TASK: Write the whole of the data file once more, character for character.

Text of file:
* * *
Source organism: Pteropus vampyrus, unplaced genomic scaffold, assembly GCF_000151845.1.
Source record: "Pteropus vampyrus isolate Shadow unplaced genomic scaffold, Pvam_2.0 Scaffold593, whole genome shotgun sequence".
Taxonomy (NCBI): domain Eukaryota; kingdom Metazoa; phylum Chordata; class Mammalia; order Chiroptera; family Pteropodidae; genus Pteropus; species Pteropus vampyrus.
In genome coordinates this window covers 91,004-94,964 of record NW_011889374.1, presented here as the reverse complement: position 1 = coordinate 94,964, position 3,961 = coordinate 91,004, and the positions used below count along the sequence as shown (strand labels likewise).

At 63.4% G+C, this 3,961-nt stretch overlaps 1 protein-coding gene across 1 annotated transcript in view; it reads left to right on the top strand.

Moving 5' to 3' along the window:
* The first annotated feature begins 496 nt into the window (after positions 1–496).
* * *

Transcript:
Source organism: Pteropus vampyrus, unplaced genomic scaffold, assembly GCF_000151845.1.
Source record: "Pteropus vampyrus isolate Shadow unplaced genomic scaffold, Pvam_2.0 Scaffold593, whole genome shotgun sequence".
Taxonomy (NCBI): domain Eukaryota; kingdom Metazoa; phylum Chordata; class Mammalia; order Chiroptera; family Pteropodidae; genus Pteropus; species Pteropus vampyrus.
In genome coordinates this window covers 91,004-94,964 of record NW_011889374.1, presented here as the reverse complement: position 1 = coordinate 94,964, position 3,961 = coordinate 91,004, and the positions used below count along the sequence as shown (strand labels likewise).

At 63.4% G+C, this 3,961-nt stretch overlaps 1 protein-coding gene across 1 annotated transcript in view; it reads left to right on the top strand.

Moving 5' to 3' along the window:
* The first annotated feature begins 496 nt into the window (after positions 1–496).